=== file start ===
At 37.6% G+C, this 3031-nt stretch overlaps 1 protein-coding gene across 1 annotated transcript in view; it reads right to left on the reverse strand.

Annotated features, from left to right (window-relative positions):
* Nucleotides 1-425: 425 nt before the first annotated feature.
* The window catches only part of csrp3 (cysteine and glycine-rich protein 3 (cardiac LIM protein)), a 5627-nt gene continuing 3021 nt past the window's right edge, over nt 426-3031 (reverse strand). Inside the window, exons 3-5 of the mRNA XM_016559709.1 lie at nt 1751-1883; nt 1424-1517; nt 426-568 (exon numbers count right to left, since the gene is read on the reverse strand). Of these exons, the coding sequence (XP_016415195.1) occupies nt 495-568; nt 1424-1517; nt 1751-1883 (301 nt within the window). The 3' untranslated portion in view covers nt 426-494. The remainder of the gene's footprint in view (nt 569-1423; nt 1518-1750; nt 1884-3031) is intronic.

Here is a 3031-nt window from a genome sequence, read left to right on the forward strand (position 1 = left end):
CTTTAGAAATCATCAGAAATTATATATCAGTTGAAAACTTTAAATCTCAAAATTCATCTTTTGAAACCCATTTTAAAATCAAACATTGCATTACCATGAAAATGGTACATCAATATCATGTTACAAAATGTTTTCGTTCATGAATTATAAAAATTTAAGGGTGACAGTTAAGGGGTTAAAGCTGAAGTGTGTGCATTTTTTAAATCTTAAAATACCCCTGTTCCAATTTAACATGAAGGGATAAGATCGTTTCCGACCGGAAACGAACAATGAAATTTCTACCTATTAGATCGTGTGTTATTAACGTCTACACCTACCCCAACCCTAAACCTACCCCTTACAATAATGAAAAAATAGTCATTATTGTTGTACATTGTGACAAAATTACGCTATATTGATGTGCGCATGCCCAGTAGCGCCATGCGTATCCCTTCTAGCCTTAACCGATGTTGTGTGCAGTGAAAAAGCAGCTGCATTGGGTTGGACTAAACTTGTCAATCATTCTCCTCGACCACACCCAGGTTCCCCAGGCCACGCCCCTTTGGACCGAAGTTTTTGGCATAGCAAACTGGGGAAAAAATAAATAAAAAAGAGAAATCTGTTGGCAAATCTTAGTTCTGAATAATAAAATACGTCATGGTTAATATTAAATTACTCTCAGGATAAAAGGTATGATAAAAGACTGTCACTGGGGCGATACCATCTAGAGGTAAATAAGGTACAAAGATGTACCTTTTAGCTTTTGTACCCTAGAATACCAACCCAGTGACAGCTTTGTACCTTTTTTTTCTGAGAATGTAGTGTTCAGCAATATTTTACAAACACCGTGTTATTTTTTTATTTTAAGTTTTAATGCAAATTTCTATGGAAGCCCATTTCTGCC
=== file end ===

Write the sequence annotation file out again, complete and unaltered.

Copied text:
At 37.6% G+C, this 3031-nt stretch overlaps 1 protein-coding gene across 1 annotated transcript in view; it reads right to left on the reverse strand.

Annotated features, from left to right (window-relative positions):
* Nucleotides 1-425: 425 nt before the first annotated feature.
* The window catches only part of csrp3 (cysteine and glycine-rich protein 3 (cardiac LIM protein)), a 5627-nt gene continuing 3021 nt past the window's right edge, over nt 426-3031 (reverse strand). Inside the window, exons 3-5 of the mRNA XM_016559709.1 lie at nt 1751-1883; nt 1424-1517; nt 426-568 (exon numbers count right to left, since the gene is read on the reverse strand). Of these exons, the coding sequence (XP_016415195.1) occupies nt 495-568; nt 1424-1517; nt 1751-1883 (301 nt within the window). The 3' untranslated portion in view covers nt 426-494. The remainder of the gene's footprint in view (nt 569-1423; nt 1518-1750; nt 1884-3031) is intronic.

Here is a 3031-nt window from a genome sequence, read left to right on the forward strand (position 1 = left end):
CTTTAGAAATCATCAGAAATTATATATCAGTTGAAAACTTTAAATCTCAAAATTCATCTTTTGAAACCCATTTTAAAATCAAACATTGCATTACCATGAAAATGGTACATCAATATCATGTTACAAAATGTTTTCGTTCATGAATTATAAAAATTTAAGGGTGACAGTTAAGGGGTTAAAGCTGAAGTGTGTGCATTTTTTAAATCTTAAAATACCCCTGTTCCAATTTAACATGAAGGGATAAGATCGTTTCCGACCGGAAACGAACAATGAAATTTCTACCTATTAGATCGTGTGTTATTAACGTCTACACCTACCCCAACCCTAAACCTACCCCTTACAATAATGAAAAAATAGTCATTATTGTTGTACATTGTGACAAAATTACGCTATATTGATGTGCGCATGCCCAGTAGCGCCATGCGTATCCCTTCTAGCCTTAACCGATGTTGTGTGCAGTGAAAAAGCAGCTGCATTGGGTTGGACTAAACTTGTCAATCATTCTCCTCGACCACACCCAGGTTCCCCAGGCCACGCCCCTTTGGACCGAAGTTTTTGGCATAGCAAACTGGGGAAAAAATAAATAAAAAAGAGAAATCTGTTGGCAAATCTTAGTTCTGAATAATAAAATACGTCATGGTTAATATTAAATTACTCTCAGGATAAAAGGTATGATAAAAGACTGTCACTGGGGCGATACCATCTAGAGGTAAATAAGGTACAAAGATGTACCTTTTAGCTTTTGTACCCTAGAATACCAACCCAGTGACAGCTTTGTACCTTTTTTTTCTGAGAATGTAGTGTTCAGCAATATTTTACAAACACCGTGTTATTTTTTTATTTTAAGTTTTAATGCAAATTTCTATGGAAGCCCATTTCTGCC